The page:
During an interview, broadcast on today’s edition of CBS’ “Face the Nation,” Henry Kissinger said that President-elect Donald Trump “has the possibility of going down in history as a very considerable president.”
As Face the Nation host John Dickerson said during his introduction to the Kissinger interview, “few people know much as about foreign policy, especially as it pertains to Russia” as does Kissinger. He served as National Security Advisor and as United States Secretary of State in the administrations of presidents Richard Nixon and Gerald Ford. Kissinger also received the 1973 Nobel Peace Prize for his actions negotiating an unsuccessful cease fire in Vietnam.
Kissinger, like most members of the commentariate, didn’t see Trump winning:
DICKERSON: What’s your feeling now about president-elect Donald Trump?
KISSINGER: I had not thought of President Trump as a presidential candidate until he became a presidential candidate. And the first appearances, I thought it was a transitory phenomenon. But I give him huge credit for having analyzed an aspect of the American situation, develop a strategy (AUDIO GAP) against his leadership of his own party and prevailing. Now his challenge is to apply that same skill to the international situation.
The very “considerable president” comment came in response to Dickerson following up about how Kissinger how he sized up the President-elect:
DICKERSON: You told Jeffrey Goldberg of “The Atlantic” that, with Donald Trump, it could create opportunity, but also serious dislocation. What’s your assessment now on that?
KISSINGER: Donald Trump is a phenomenon that foreign countries haven’t seen. So it is a shocking experience to them that he came into office, at the same time, extraordinary opportunity. And I believe he has the possibility of going down in history as a very considerable president, because every country now has two things to consider, one, their perception that the previous president or the outgoing president basically withdrew America from international politics, so that they had to make their own assessment of their necessities, and, secondly, that here is a new president who is asking a lot of unfamiliar questions.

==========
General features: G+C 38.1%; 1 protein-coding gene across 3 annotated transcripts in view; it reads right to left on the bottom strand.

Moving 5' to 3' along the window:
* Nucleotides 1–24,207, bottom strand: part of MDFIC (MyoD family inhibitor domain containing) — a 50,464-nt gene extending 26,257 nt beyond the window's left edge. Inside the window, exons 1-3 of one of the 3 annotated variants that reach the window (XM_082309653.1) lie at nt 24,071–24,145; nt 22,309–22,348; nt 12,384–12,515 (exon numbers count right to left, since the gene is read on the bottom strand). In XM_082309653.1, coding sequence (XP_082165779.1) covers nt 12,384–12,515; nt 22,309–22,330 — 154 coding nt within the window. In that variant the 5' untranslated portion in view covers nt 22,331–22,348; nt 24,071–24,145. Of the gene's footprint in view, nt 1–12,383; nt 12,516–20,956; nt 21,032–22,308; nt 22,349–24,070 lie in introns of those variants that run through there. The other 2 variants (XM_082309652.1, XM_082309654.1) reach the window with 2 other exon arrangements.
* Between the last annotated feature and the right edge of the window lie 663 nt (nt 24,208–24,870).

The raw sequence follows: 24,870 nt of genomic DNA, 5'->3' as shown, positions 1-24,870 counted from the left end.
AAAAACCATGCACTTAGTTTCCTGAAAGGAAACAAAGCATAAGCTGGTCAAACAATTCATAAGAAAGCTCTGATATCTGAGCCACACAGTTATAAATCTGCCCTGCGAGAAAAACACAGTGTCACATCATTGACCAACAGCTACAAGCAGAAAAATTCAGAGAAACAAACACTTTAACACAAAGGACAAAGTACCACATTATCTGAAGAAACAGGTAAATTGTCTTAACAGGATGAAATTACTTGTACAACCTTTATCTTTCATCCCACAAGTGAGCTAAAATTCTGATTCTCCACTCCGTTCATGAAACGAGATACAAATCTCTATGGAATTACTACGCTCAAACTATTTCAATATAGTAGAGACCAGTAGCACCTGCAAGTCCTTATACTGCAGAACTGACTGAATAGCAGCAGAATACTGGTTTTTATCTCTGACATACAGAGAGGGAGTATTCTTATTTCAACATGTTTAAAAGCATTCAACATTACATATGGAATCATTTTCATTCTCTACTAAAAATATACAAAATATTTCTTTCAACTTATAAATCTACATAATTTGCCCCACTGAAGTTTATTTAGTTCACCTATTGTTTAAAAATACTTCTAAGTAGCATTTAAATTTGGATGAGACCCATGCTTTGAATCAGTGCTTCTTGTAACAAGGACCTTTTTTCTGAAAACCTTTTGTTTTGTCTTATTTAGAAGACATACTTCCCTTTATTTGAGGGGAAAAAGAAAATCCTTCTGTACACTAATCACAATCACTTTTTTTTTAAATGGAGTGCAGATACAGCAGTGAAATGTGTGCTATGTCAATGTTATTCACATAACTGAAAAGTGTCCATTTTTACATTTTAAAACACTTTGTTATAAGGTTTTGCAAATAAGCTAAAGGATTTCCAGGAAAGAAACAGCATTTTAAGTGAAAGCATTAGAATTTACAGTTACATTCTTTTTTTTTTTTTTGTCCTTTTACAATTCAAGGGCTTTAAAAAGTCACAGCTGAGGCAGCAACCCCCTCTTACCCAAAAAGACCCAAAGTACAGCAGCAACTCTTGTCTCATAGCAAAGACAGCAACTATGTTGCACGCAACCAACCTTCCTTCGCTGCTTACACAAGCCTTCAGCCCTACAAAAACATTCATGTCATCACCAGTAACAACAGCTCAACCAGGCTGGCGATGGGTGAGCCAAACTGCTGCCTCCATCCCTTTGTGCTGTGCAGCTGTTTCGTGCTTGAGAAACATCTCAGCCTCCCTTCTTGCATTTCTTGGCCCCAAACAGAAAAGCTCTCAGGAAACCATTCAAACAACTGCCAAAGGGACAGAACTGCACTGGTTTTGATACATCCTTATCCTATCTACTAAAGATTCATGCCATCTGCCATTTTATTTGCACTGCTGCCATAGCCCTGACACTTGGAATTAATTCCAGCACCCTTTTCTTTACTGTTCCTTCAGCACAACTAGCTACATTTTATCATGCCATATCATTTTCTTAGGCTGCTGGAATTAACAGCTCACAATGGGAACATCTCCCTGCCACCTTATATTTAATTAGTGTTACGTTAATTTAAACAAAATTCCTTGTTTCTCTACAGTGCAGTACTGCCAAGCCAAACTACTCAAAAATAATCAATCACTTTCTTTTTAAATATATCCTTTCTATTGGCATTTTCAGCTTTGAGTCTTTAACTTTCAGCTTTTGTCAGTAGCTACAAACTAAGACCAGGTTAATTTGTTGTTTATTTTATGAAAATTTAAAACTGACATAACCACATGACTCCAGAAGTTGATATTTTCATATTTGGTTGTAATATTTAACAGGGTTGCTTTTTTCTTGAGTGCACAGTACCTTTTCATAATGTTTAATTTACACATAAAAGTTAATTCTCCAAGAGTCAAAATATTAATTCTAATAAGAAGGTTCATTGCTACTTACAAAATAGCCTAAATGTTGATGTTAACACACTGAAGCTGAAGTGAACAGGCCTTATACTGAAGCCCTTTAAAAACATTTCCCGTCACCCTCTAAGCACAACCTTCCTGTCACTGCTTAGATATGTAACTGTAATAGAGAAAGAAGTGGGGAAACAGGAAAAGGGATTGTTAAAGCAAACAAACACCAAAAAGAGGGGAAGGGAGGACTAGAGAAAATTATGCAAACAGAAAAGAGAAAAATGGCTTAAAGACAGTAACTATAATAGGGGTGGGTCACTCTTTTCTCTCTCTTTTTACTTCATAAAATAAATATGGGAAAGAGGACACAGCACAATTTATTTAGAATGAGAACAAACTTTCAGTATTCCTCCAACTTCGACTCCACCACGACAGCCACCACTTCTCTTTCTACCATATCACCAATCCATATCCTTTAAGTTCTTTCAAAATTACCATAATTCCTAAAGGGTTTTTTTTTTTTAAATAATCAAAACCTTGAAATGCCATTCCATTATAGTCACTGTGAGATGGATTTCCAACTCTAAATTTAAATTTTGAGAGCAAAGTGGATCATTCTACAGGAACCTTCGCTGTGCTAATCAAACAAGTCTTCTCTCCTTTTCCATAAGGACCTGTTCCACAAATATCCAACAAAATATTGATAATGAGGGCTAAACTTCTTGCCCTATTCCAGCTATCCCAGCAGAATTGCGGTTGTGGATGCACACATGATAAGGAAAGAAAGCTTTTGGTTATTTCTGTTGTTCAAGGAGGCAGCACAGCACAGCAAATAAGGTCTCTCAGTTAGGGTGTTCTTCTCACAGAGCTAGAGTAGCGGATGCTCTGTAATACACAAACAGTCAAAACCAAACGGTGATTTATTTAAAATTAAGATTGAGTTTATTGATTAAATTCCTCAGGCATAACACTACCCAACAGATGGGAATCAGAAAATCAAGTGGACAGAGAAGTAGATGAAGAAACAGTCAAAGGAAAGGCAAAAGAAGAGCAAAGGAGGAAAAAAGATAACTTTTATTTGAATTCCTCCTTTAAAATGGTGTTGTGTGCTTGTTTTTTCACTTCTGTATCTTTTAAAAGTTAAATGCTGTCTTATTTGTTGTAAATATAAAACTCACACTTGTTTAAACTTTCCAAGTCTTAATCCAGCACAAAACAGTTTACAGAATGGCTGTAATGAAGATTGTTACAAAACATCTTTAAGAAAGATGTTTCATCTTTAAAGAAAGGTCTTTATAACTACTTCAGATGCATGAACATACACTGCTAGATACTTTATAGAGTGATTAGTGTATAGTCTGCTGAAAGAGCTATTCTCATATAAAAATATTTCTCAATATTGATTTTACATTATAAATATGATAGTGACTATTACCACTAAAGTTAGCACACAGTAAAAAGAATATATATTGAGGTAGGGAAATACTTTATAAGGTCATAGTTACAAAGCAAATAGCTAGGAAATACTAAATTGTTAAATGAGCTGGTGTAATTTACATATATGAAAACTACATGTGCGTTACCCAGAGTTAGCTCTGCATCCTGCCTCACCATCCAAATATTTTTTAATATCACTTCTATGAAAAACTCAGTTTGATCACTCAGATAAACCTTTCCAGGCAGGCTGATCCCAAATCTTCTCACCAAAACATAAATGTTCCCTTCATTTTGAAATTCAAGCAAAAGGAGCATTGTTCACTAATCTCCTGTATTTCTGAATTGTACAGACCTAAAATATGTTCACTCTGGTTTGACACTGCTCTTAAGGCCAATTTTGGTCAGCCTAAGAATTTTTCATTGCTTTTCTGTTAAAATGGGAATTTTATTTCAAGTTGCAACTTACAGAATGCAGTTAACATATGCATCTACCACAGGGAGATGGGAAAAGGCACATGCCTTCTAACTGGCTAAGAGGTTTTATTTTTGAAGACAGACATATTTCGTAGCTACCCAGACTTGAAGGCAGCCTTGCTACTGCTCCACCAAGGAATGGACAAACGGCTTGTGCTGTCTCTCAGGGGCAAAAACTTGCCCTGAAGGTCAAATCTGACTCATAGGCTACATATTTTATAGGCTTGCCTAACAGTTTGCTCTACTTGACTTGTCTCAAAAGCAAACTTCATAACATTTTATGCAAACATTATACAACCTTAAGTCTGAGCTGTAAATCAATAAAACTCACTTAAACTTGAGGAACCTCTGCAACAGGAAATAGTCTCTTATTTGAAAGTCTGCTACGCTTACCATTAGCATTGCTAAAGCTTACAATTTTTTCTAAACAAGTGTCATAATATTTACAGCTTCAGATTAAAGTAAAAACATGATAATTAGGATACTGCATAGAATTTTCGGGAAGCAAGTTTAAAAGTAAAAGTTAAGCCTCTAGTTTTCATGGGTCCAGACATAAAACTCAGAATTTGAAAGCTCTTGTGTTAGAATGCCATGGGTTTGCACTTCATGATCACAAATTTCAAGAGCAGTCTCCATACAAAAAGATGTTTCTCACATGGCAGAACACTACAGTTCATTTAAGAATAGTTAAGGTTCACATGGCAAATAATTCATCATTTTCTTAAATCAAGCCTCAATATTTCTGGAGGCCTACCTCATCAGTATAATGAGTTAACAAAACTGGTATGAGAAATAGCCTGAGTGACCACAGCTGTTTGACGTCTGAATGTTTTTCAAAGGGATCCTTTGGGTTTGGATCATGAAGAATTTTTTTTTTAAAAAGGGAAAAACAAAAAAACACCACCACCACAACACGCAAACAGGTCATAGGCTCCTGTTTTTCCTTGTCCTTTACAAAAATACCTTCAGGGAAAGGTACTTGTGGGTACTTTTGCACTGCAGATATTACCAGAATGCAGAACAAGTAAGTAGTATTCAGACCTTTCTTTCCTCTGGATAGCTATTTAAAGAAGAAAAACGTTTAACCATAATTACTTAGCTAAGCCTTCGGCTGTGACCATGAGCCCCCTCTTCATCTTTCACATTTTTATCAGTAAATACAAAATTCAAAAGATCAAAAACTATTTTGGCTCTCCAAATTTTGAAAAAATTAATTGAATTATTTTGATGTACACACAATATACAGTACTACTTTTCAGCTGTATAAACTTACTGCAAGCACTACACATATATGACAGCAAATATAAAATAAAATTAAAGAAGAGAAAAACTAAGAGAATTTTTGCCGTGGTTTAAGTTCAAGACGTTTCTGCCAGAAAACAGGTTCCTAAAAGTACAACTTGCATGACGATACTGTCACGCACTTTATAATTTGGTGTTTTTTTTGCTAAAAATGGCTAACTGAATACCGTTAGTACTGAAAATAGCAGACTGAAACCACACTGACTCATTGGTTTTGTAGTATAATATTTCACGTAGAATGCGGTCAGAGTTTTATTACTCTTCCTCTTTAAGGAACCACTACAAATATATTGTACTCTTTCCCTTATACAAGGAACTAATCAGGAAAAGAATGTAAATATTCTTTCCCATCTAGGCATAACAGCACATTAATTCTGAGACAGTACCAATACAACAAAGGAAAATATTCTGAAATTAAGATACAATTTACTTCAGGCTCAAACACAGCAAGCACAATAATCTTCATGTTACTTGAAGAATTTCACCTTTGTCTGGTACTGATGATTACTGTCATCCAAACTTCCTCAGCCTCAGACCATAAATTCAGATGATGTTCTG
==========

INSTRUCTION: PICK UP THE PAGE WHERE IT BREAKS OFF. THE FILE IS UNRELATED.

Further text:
And because of the combination of the partial vacuum and the new questions, one could imagine that something remarkable and new emerges out of it. I’m not saying it will. I’m saying it’s an extraordinary opportunity. [Emphasis added]
Dickerson also asked Kissinger about what he thought about Trump’s emerging foreign policy vision and his lack of governmental experience:
KISSINGER: I think he operates by a kind of instinct that is a different form of analysis as my more academic one, that he’s raised a number of issues that I think are important, very important and, if they’re addressed properly, could lead to — could create results. . . . A president has to have some core convictions. He couldn’t get those from advisers. But he also cannot possibly know everything. It’s in the nature of the presidency that most of the people you meet want something. So, to get objective advice is hard, but that depends very much on the personality of the president.
You can watch the discussion in the following video clip:
Dickerson also asked Kissinger what he thought of Vladimir Putin whom he has met a number of times. In response, Kissinger said Putin is a character out of Dostoyevsky — a man with a great sense of connection, inward connection to Russian history as he sees it. And he is a cold calculator of the Russian national interests as he conceives it, and which he believes, probably correctly, has some very unique features.